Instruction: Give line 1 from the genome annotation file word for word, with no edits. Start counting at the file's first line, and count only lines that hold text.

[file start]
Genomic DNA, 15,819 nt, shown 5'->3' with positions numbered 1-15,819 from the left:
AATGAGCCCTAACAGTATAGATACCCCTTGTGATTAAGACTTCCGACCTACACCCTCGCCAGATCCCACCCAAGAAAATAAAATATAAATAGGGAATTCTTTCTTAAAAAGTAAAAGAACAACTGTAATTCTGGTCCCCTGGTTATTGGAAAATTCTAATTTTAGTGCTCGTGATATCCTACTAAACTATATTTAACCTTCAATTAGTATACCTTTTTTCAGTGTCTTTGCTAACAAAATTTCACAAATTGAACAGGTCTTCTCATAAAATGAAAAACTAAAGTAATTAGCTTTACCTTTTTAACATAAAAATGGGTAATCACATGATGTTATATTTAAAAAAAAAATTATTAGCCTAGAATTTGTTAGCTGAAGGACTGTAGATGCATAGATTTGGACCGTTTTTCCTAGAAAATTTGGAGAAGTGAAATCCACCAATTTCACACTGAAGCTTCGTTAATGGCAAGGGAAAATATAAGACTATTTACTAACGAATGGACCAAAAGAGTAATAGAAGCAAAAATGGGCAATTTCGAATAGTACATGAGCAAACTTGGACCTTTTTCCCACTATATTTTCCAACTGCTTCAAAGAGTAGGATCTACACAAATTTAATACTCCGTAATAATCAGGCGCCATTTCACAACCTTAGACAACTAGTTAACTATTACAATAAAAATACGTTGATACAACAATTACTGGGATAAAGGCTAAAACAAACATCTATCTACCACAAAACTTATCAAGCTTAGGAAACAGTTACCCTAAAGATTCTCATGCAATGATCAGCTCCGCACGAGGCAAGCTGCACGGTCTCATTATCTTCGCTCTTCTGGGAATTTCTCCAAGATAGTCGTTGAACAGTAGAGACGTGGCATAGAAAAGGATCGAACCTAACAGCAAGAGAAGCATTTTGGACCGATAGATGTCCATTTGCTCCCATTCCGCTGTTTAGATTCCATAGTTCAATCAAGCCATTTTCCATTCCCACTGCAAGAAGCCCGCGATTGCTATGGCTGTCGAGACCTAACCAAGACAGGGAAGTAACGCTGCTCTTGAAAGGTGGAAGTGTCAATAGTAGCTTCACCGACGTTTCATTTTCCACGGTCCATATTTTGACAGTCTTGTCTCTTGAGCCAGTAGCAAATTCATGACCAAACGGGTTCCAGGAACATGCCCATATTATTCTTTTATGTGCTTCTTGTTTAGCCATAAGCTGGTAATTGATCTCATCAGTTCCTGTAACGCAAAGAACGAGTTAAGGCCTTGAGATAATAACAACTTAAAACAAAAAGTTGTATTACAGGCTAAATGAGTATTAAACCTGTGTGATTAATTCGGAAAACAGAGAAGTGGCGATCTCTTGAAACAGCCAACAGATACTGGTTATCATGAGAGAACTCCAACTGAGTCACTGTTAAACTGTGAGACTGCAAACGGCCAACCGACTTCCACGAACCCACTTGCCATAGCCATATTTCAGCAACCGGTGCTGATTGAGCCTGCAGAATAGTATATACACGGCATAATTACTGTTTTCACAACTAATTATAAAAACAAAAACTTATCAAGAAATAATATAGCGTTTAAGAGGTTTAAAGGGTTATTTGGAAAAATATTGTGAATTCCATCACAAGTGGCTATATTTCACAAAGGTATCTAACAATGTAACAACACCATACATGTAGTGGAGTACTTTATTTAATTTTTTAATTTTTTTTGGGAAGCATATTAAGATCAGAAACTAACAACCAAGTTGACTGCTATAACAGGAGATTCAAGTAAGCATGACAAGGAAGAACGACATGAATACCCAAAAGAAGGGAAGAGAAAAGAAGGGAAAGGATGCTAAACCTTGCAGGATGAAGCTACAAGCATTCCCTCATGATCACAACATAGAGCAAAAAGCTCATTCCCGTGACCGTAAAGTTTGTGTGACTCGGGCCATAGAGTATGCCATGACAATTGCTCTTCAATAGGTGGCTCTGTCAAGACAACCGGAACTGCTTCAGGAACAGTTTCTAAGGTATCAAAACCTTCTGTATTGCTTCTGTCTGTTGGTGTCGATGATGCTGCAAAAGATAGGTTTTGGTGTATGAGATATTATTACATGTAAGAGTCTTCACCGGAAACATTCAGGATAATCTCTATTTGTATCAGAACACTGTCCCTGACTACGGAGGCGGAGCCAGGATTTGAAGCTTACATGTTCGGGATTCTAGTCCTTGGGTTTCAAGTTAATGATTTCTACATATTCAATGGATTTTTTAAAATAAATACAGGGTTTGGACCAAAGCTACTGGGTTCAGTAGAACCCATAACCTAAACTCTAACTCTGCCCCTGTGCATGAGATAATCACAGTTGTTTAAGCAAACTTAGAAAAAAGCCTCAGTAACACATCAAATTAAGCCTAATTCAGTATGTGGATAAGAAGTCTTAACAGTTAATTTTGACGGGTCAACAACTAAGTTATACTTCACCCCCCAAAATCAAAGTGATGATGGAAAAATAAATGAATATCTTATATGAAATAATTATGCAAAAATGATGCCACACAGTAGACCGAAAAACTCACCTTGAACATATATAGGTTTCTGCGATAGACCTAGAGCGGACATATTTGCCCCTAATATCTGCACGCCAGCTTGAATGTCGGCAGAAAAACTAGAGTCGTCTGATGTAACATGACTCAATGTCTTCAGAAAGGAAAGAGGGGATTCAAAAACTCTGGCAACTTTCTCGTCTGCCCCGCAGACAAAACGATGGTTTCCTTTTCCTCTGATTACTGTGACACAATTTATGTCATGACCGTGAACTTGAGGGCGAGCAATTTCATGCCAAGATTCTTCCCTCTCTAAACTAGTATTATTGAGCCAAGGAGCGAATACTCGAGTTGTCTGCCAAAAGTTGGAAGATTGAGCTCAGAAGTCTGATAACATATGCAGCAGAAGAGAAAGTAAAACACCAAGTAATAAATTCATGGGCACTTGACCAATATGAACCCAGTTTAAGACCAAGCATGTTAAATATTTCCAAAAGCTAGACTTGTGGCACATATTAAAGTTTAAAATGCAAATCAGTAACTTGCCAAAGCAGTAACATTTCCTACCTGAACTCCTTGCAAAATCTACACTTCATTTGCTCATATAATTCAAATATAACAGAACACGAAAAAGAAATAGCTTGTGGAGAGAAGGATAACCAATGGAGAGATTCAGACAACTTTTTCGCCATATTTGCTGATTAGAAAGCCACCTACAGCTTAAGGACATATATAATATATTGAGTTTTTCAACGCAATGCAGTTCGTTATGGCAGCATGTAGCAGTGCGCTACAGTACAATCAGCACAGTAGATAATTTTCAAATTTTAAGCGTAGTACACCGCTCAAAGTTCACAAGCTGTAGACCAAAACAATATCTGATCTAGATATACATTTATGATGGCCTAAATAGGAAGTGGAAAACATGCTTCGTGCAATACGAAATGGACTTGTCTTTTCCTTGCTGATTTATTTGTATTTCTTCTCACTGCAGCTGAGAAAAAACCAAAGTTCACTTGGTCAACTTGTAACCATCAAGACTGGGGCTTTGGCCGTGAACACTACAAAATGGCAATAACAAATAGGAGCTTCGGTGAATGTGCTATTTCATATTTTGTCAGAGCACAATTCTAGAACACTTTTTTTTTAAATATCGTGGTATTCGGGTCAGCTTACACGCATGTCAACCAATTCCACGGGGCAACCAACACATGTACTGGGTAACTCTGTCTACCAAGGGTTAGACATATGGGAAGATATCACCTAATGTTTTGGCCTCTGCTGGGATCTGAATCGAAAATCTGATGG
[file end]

Genomic DNA, 15,819 nt, shown 5'->3' with positions numbered 1-15,819 from the left: